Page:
When Christopher Columbus reached the Caribbean in 1492, it quickly became Europe's doorway to the Americas. Many conquistadors and colonists treated it more like a doormat, though, decimating its native people and wildlife as they streamed in from the Atlantic.
Columbus wasn't oblivious to the natural beauty he had exposed. He was especially impressed with Cuba, gushing about its vivid environments in journal entries and letters back to Spain. "I have never seen anything so beautiful," he wrote on Oct. 28, 1492. "The country around the river is full of trees, beautiful and green and different from ours, each with flowers and its own kind of fruit. There are many birds of all sizes that sing very sweetly, and there are many palms different from those in Guinea or Spain."
Caribbean ecosystems were widely damaged or destroyed over the next 500 years, whether by intensive agriculture, invasive species, mass tourism, deforestation or overfishing. Yet pockets of pristine Caribbean wilderness still exist, including many undeveloped swaths of Cuba. One of the wildest remnants is Jardines de la Reina, or "Gardens of the Queen," named by Columbus himself to honor the Spanish monarch.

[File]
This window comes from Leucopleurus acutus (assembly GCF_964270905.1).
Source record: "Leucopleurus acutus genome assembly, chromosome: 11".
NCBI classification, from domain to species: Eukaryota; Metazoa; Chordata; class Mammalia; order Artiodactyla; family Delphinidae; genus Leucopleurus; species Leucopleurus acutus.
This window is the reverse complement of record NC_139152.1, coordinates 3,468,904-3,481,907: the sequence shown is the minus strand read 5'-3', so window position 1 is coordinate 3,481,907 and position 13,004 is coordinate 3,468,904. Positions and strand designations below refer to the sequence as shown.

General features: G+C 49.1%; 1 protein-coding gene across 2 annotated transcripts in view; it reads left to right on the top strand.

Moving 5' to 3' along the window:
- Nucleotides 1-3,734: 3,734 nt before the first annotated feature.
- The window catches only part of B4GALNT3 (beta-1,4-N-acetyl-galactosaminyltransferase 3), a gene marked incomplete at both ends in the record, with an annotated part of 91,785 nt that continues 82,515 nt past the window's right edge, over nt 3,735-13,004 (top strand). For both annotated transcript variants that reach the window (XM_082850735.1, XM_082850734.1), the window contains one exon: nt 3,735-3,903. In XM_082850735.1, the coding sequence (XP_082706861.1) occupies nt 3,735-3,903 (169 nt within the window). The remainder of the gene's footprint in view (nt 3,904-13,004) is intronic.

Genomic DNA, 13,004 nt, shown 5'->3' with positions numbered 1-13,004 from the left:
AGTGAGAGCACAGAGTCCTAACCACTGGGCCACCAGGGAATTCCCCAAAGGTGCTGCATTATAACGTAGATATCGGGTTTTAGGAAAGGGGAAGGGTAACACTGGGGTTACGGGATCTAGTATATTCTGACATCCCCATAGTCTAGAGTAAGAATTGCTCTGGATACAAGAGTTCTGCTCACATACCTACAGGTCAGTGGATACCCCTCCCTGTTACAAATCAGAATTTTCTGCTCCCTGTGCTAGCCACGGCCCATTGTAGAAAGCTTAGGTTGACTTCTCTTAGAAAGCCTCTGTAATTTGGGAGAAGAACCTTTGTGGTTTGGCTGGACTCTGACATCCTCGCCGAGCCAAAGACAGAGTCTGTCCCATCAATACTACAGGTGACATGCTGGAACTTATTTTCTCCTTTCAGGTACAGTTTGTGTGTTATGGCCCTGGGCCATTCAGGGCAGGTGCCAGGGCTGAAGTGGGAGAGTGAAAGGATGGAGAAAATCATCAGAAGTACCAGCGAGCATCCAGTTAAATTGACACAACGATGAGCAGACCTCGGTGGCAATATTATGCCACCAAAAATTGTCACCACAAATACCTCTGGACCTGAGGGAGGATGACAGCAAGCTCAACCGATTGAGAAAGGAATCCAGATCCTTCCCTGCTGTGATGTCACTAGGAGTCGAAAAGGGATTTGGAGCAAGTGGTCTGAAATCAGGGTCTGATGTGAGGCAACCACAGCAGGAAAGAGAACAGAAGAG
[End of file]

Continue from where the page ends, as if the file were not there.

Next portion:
Located about 60 miles off Cuba's southern coast, Jardines de la Reina is an archipelago of more than 250 islands stretching across 75 miles of turquoise ocean, making it the third-longest barrier reef on Earth. It was designated a marine preserve in 1996, cementing its status as one of the last bastions of original Caribbean beaches, mangroves and reefs.
Many of the region's coral colonies have fallen victim to development or pollution in recent decades, and now climate change is piling on warm, acidic seawater that boosts coral bleaching and favors strong hurricanes. But Jardines de la Reina offers a haven for coral, and thus for an array of other wildlife, too. It's one of the planet's best places to dive with sharks — seven species are found there — and it's also teeming with goliath groupers, giant stingrays, hawksbill sea turtles, saltwater crocodiles and other fauna. Near the seabed, sunlight fades into eerie underwater caves and 17th-century shipwrecks.
Jardines de la Reina is a paradise for eco-tourists, especially divers, but access is limited to a few hundred visitors per year. While that helps protect the area from careless crowds, it also prevents lots of people from experiencing the natural Caribbean as Columbus saw it. Thanks to documentary filmmaker Rafa Herrero Massieu, though, we have this ethereal, unnarrated video to show us why Caribbean wilderness is worth saving:
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